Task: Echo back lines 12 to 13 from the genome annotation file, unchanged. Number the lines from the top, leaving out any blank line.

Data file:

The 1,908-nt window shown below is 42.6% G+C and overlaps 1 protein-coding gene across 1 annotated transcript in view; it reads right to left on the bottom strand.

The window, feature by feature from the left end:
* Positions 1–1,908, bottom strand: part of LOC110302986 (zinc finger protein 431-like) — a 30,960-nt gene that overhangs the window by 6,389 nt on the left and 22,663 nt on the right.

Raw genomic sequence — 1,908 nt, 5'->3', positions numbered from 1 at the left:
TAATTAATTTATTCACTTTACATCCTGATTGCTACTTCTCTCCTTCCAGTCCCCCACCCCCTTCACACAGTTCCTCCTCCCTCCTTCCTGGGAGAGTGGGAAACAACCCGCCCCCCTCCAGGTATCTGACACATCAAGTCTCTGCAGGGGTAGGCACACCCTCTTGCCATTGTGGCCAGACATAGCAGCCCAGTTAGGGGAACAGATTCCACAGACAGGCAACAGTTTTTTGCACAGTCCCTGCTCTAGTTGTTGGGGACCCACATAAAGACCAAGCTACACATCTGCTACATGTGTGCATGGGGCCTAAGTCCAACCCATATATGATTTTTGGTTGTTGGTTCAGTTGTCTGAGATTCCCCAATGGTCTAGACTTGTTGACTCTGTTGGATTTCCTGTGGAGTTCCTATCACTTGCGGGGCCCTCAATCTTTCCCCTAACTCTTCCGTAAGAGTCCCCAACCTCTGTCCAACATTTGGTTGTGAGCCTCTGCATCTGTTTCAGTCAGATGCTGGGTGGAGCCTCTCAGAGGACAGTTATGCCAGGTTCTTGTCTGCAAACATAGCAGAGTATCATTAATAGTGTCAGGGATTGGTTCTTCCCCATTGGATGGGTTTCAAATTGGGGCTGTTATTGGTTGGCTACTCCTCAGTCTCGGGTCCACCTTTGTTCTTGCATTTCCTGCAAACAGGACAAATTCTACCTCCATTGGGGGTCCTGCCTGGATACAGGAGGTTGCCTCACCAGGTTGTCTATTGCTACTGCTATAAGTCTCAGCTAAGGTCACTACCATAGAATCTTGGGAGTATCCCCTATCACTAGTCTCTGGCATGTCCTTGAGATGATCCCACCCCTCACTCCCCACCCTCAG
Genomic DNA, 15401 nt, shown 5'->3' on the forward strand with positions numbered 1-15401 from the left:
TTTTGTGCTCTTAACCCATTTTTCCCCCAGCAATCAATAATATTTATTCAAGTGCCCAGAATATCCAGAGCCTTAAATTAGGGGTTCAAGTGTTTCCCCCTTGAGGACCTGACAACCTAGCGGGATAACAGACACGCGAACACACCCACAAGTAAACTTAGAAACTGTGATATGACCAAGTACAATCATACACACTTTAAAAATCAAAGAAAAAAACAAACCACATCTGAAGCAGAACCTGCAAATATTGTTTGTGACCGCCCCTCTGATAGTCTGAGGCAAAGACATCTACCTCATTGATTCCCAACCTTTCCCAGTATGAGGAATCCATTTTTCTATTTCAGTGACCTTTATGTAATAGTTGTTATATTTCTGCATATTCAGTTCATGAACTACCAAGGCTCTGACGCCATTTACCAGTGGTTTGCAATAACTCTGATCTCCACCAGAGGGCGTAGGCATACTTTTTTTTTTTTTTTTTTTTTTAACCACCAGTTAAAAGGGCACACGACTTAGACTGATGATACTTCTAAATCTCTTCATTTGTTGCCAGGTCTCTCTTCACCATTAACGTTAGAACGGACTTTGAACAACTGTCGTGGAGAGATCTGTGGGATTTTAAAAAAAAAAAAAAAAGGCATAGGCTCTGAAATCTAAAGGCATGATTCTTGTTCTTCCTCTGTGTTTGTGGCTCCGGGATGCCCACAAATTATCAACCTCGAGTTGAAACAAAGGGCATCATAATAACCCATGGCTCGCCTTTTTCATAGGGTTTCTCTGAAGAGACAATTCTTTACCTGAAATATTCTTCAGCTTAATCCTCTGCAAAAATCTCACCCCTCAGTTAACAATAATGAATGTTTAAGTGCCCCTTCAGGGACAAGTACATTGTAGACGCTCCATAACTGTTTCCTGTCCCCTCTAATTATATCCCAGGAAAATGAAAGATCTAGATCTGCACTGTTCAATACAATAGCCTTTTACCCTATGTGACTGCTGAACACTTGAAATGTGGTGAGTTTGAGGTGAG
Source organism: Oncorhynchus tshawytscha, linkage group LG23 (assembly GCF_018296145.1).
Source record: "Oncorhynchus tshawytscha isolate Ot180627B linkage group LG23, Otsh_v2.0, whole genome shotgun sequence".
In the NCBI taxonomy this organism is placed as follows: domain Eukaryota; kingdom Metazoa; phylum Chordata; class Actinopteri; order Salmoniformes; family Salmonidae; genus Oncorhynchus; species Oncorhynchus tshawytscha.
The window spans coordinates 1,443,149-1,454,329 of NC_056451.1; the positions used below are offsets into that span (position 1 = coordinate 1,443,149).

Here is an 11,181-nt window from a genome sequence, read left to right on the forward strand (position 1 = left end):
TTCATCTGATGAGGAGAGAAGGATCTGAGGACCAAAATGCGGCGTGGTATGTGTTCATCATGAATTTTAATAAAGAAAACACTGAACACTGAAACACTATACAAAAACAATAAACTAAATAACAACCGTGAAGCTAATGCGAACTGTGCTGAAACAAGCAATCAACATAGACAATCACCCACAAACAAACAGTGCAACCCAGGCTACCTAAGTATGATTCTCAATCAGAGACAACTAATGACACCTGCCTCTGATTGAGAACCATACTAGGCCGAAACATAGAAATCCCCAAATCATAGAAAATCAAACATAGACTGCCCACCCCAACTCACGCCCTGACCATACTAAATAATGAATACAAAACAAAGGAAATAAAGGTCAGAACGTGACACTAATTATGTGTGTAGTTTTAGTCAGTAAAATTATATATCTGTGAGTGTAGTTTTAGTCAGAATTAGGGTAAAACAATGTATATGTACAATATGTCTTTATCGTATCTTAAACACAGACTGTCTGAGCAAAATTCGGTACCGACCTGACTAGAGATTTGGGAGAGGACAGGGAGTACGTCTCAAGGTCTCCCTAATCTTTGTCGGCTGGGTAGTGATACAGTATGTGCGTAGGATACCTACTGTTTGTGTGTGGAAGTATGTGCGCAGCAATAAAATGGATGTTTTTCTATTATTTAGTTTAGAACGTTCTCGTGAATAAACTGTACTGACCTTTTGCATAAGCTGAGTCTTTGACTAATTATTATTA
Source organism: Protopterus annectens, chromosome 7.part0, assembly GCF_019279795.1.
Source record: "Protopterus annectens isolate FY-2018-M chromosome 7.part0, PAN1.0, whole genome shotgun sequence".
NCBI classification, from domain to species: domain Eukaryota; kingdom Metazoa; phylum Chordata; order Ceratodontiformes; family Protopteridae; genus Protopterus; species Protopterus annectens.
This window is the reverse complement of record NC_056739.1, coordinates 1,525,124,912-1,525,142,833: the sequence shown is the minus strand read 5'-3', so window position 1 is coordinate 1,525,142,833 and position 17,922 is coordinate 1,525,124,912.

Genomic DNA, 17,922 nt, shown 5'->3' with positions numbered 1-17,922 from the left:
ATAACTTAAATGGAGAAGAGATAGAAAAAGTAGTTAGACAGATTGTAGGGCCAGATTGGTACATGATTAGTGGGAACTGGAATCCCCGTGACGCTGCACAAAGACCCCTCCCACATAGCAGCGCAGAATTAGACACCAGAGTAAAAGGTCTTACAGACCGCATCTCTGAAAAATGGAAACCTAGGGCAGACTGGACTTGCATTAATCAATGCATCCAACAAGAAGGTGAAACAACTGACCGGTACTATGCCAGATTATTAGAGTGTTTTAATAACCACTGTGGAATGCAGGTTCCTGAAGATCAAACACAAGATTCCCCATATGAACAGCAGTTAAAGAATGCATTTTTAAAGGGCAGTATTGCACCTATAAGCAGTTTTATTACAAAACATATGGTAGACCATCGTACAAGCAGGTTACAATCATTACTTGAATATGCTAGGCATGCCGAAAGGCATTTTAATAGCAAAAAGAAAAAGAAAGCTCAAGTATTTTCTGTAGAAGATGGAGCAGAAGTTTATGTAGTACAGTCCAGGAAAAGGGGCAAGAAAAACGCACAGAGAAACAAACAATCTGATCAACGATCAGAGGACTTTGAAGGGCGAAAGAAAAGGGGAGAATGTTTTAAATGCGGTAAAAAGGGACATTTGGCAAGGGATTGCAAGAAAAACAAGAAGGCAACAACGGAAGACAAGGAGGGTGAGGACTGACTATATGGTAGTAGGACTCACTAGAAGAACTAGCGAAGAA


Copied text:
Here is an 11,181-nt window from a genome sequence, read left to right on the forward strand (position 1 = left end):
TTCATCTGATGAGGAGAGAAGGATCTGAGGACCAAAATGCGGCGTGGTATGTGTTCATCATGAATTTTAATAAAGAAAACACTGAACACTGAAACACTATACAAAAACAATAAACTAAATAACAACCGTGAAGCTAATGCGAACTGTGCTGAAACAAGCAATCAACATAGACAATCACCCACAAACAAACAGTGCAACCCAGGCTACCTAAGTATGATTCTCAATCAGAGACAACTAATGACACCTGCCTCTGATTGAGAACCATACTAGGCCGAAACATAGAAATCCCCAAATCATAGAAAATCAAACATAGACTGCCCACCCCAACTCACGCCCTGACCATACTAAATAATGAATACAAAACAAAGGAAATAAAGGTCAGAACGTGACACTAATTATGTGTGTAGTTTTAGTCAGTAAAATTATATATCTGTGAGTGTAGTTTTAGTCAGAATTAGGGTAAAACAATGTATATGTACAATATGTCTTTATCGTATCTTAAACACAGACTGTCTGAGCAAAATTCGGTACCGACCTGACTAGAGATTTGGGAGAGGACAGGGAGTACGTCTCAAGGTCTCCCTAATCTTTGTCGGCTGGGTAGTGATACAGTATGTGCGTAGGATACCTACTGTTTGTGTGTGGAAGTATGTGCGCAGCAATAAAATGGATGTTTTTCTATTATTTAGTTTAGAACGTTCTCGTGAATAAACTGTACTGACCTTTTGCATAAGCTGAGTCTTTGACTAATTATTATTA